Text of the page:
In reference to the much now debated within the Professional Community Interpreters circles, ATIO responds to CISOC and also sends a similar response to HIN.

This is ATIO’s response:

Dear Mr. Chacon:

There was never any intent on our part to offend you with our press release, nor was it our intention to create the impression that all working community interpreters are wholly untrained. We were simply trying to raise awareness of the fact that consumers are not able to distinguish between trained and untrained interpreters because there is currently no regulation. The press release was meant to attract media attention, not to provide a description of the industry.As you know, the ATIO Ad Hoc Committee on Community Interpreting has not been able to move forward as expeditiously as we had initially hoped with proposed changes to the ATIO Act due to circumstances beyond our control.
Our intention here was shock value: why should politicians be concerned? And why should they support changes to the Act which, among other things, would create the category of “Certified Community Interpreter”?.

The statement “Untrained and unqualified interpreters often provide ad hoc interpretation in public service settings – including hospitals, parole hearings and administrative tribunals – at the risk of public safety and individual freedom” is unfortunately true. Despite the interpreters available through your respective organizations, there are nonetheless hundreds of unqualified interpreters working for private agencies and providing services in these sensitive areas.

Also, you must remember that ATIO represents members throughout the province of Ontario and while there are organizations such as yours in urban centres, the same cannot be said for all regions of the province.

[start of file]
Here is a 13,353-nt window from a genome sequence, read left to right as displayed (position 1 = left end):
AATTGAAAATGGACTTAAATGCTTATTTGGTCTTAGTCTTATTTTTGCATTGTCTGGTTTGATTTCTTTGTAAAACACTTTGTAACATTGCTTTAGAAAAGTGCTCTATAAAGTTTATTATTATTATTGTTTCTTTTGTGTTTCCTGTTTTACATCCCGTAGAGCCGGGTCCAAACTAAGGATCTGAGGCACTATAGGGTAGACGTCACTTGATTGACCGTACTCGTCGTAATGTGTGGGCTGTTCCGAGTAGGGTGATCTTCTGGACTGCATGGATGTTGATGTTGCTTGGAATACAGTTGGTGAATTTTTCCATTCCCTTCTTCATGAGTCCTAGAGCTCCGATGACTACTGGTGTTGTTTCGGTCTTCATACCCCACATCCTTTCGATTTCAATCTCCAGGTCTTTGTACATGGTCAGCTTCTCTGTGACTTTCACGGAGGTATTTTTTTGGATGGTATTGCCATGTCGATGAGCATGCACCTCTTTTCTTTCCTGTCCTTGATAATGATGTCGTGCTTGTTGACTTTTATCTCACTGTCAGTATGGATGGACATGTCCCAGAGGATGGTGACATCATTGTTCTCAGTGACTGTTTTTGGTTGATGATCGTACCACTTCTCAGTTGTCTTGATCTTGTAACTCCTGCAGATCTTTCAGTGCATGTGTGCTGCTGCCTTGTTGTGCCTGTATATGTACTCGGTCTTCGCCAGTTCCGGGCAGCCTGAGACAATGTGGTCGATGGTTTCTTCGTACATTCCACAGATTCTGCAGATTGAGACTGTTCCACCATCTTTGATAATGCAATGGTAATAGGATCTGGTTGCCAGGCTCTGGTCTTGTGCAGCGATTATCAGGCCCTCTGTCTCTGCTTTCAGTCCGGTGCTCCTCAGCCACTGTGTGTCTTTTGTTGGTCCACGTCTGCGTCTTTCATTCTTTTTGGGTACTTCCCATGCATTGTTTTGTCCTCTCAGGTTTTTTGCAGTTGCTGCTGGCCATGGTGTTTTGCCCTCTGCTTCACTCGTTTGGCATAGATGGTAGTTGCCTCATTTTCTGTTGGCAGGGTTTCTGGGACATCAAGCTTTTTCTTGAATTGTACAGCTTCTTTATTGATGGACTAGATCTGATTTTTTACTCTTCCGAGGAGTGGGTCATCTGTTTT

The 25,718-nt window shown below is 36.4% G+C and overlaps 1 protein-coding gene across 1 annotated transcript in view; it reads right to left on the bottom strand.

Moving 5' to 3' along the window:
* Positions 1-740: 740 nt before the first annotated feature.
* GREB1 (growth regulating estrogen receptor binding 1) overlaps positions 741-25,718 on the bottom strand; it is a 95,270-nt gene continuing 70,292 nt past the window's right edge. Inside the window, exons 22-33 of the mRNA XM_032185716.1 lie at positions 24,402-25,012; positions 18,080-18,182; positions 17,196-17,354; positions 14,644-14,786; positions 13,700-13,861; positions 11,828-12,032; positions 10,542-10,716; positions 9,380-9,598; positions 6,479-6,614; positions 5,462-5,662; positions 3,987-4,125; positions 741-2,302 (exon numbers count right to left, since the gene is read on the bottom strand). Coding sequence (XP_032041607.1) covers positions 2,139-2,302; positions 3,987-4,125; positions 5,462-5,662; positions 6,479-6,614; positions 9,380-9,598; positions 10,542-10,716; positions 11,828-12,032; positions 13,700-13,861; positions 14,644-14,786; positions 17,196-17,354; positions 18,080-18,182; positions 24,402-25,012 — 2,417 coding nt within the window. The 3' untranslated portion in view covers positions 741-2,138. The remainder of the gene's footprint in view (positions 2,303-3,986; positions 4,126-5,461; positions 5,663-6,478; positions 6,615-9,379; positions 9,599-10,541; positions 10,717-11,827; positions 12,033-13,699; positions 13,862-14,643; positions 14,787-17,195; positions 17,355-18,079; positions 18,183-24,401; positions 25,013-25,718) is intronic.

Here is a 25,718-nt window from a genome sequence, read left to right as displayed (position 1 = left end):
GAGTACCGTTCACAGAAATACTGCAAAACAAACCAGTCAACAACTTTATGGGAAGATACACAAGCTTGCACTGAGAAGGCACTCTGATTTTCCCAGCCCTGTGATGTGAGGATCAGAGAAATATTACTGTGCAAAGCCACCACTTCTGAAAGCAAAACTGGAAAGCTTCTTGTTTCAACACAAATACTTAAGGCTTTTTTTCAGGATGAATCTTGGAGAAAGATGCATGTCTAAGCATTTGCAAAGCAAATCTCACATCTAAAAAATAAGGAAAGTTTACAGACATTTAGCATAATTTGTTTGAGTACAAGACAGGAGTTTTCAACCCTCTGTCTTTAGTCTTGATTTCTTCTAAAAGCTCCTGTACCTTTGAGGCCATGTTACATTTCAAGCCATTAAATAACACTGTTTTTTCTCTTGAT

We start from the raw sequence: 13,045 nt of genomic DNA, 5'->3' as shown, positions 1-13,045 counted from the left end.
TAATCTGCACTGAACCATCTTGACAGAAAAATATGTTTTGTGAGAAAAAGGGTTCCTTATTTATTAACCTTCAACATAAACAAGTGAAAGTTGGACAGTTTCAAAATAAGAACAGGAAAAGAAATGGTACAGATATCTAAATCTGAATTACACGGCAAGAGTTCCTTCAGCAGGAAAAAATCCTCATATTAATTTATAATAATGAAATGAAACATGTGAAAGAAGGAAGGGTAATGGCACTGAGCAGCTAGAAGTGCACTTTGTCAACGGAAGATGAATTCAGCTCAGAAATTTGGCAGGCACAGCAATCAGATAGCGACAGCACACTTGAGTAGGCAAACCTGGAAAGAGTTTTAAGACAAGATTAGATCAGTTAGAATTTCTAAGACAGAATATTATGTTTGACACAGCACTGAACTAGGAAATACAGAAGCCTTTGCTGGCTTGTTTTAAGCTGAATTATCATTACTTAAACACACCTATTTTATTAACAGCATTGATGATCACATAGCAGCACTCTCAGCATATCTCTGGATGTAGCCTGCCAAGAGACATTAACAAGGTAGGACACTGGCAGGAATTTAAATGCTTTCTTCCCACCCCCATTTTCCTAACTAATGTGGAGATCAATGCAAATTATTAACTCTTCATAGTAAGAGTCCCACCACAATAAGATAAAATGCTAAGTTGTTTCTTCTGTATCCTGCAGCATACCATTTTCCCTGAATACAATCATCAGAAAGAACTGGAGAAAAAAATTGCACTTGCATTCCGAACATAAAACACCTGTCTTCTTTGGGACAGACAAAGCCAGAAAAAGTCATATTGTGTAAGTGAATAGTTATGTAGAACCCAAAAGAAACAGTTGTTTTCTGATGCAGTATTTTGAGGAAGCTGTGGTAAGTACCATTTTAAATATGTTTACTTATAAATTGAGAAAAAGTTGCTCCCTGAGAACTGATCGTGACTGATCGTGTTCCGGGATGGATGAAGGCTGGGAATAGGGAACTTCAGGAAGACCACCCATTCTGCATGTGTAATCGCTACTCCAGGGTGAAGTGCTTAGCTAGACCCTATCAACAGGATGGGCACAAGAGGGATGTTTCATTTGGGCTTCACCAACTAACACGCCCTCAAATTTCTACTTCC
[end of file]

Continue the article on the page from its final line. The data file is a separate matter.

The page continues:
The Ad Hoc Committee discussed your concerns at our teleconference this week and we feel that a face to face meeting might go a long way to dispelling some of the misunderstandings. Our Annual General Meeting is scheduled for the evening of Friday, April 27th in Toronto, and the Ad Hoc Committee would be very happy to meet with you on Saturday, April 28th to discuss your concerns. Please let us know if that would be convenient for you.

Kind regards,

Barbara Collishaw
President, ATIO

What Ms Collishaw does not realize is the Ontario Hospitals, such as Mount Sinai, Hospital for Sick Kids, Univeristy Healthcare Network deal with professional interpreters and their staff interpreters are Interpreters whom have post secondary education degrees in Linguistics. In addition the Hospitals train their interpreters regularly and those that run Volunteer programs for Interpretation, train the Volunteers.

Ms Collishaw said the Press Release was to attract media attention? Is she kidding? This is the poorest explanation i have have ever heard.

Ms Collishaw and ATIO are clearly out to lunch in my opinion and again as an interpreter myself and a the CEO of Language Marketplace whom is Certified for Translation Services, welcomes the chance to have ATIO’s Ontario Private members bill submitted for amercement. It would be my pleasure to produce evidence as why the bill is updated and has not place in today’s Translation and Interpretation Services Industry, as it is set at this moment.

Ema Dantas

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